Angela Spaccia convicted in Bell corruption scandal

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Angela Spaccia, the $564,000-a-year deputy to the disgraced former city manager of Bell, was found guilty Monday of 11 felony counts related to her role in the corruption scandal, becoming the seventh official convicted of enriching themselves at the expensive of the working-class residents.

Spaccia, the last figure in the Bell scandal to be convicted or enter a plea, was taken away in handcuffs after a jury rendered the verdicts in a downtown Los Angeles courtroom.

Though she wept several times during her testimony, Spaccia showed no emotion when the verdicts were read, pronouncing her guilty of multiple counts of misappropriation of public funds, conflict of interest and secretion of public documents. The verdicts came on the 10th day of deliberations.


Spaccia probably faces a sentence similar to the 10 years to 12 years in prison that her former boss, Robert Rizzo, is expected to receive, prosecutors said. Rizzo pleaded no contest to 69 corruption charges in October.

Spaccia and her attorney argued that Rizzo was behind the corruption scheme and that she was not even at City Hall when much of the wrongdoing took place. She admitted that it was unethical to take such large salaries but said she did nothing illegal.

One juror said he had sympathy for her but felt the verdicts were just.

“At the end of things, you look at what’s going on and she’s still a person,” juror Rey Peña said. “I feel we did the right thing, but it weighs heavy on me.”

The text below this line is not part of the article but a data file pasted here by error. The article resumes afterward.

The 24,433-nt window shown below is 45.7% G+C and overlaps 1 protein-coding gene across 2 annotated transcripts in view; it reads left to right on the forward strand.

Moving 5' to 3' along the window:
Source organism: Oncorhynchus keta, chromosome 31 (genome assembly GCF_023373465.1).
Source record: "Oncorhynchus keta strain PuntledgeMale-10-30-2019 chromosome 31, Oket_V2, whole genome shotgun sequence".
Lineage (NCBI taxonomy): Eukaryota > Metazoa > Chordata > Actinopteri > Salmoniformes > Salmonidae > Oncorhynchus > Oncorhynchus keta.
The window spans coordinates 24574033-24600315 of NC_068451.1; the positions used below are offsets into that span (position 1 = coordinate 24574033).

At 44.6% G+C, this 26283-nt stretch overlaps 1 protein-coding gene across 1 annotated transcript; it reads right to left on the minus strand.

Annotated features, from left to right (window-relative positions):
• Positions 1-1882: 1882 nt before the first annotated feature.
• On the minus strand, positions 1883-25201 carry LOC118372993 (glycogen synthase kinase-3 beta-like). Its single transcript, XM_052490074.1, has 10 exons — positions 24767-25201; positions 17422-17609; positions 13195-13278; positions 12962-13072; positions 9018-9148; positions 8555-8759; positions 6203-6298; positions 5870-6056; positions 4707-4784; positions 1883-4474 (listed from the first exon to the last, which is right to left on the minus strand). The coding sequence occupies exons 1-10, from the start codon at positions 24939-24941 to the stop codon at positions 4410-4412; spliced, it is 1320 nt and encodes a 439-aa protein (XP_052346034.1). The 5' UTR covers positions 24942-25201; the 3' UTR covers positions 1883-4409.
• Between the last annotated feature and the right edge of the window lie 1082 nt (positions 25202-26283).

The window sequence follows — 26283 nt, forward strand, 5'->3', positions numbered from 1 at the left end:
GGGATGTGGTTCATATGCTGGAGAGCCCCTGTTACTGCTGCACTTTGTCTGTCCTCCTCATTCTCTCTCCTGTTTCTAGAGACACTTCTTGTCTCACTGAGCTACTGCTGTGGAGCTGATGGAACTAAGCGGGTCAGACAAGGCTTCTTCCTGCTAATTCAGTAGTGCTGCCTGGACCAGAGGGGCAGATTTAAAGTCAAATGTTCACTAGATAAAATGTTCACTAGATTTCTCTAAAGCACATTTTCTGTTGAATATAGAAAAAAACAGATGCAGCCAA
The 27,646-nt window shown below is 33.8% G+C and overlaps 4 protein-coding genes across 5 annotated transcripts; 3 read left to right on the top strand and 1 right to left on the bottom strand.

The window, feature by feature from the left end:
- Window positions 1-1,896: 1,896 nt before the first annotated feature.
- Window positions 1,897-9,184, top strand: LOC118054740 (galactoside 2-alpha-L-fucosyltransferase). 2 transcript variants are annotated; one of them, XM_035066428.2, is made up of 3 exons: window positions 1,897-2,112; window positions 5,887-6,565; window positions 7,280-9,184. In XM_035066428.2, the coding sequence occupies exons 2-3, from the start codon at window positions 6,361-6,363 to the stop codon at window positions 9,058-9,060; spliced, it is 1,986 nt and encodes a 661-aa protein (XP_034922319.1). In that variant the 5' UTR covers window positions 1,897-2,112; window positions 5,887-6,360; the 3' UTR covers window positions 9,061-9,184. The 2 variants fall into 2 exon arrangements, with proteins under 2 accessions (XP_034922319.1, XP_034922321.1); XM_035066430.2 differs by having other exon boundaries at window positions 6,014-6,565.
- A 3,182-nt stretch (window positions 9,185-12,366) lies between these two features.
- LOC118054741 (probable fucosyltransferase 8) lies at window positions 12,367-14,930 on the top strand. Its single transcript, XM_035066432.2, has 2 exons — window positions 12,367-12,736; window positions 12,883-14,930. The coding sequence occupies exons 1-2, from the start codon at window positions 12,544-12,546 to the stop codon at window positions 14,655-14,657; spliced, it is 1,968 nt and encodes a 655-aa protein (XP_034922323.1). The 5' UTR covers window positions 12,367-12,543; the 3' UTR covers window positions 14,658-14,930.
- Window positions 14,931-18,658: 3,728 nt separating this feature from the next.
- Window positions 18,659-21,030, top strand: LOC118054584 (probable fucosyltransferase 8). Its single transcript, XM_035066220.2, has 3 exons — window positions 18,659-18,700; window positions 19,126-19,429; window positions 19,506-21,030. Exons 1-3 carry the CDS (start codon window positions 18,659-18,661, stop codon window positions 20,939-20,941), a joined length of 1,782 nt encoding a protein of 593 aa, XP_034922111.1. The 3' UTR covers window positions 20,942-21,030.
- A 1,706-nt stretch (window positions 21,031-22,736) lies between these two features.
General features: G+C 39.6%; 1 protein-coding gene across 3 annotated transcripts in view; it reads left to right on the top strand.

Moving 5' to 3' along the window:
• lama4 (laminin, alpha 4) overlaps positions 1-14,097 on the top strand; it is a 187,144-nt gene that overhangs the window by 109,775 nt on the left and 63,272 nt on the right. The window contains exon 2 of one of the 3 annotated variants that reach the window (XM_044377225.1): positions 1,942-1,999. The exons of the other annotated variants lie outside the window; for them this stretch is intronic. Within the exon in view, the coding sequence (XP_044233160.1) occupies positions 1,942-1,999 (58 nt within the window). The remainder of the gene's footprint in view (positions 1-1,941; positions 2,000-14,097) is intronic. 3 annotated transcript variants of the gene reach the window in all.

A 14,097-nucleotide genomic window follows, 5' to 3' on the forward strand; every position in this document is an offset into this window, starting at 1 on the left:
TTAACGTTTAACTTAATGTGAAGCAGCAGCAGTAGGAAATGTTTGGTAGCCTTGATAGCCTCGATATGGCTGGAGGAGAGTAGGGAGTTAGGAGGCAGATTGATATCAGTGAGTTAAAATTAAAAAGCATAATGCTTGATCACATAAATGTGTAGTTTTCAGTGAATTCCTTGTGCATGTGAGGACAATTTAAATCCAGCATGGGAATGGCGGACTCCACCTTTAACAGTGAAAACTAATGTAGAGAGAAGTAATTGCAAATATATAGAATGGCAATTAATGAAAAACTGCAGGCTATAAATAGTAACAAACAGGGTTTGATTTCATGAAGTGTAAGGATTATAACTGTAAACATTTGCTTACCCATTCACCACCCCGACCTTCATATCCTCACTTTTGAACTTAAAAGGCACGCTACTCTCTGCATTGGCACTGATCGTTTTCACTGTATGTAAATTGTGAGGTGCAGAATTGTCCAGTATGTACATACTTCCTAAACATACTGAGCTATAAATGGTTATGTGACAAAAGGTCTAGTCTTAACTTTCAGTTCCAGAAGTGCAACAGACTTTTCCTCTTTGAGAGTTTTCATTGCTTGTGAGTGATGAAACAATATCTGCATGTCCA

Los Angeles County Dist. Atty. Jackie Lacey said that what Bell officials had engaged in was “grand theft paycheck.”

“I am pleased the jury viewed this extremely complex case for precisely what it was — greed,” said Lacey, who described Spaccia as being part of a pack of city leaders who were “crooks masquerading as public servants.”

The verdict comes more than three years after the city in southeast Los Angeles County was engulfed in scandal, with revelations of extraordinary salaries, illegal taxes, the lending of city money, and documents that lied about the real salaries of city leaders.


Spaccia’s attorney, Harland Braun, argued that his client was victimized by Rizzo and then exploited by then-Dist. Atty. Steve Cooley as he ran for state attorney general.

Before she was ousted from her job as assistant chief administrative officer in 2010 when The Times revealed the huge paychecks Bell officials were receiving, Spaccia was accumulating sick and vacation days at such an accelerated rate that when she cashed them out each year, it amounted to a 50% pay increase.

Prosecutors painted her as an architect of the wrongdoing in Bell, saying that she wrote her own contract as well as those for other ranking city employees, including Rizzo, who was earning $1.18 million a year when he was forced out.

Rizzo’s attorney said Spaccia was the “mastermind” of the corruption and that his client would cooperate with prosecutors. But he was never called to testify.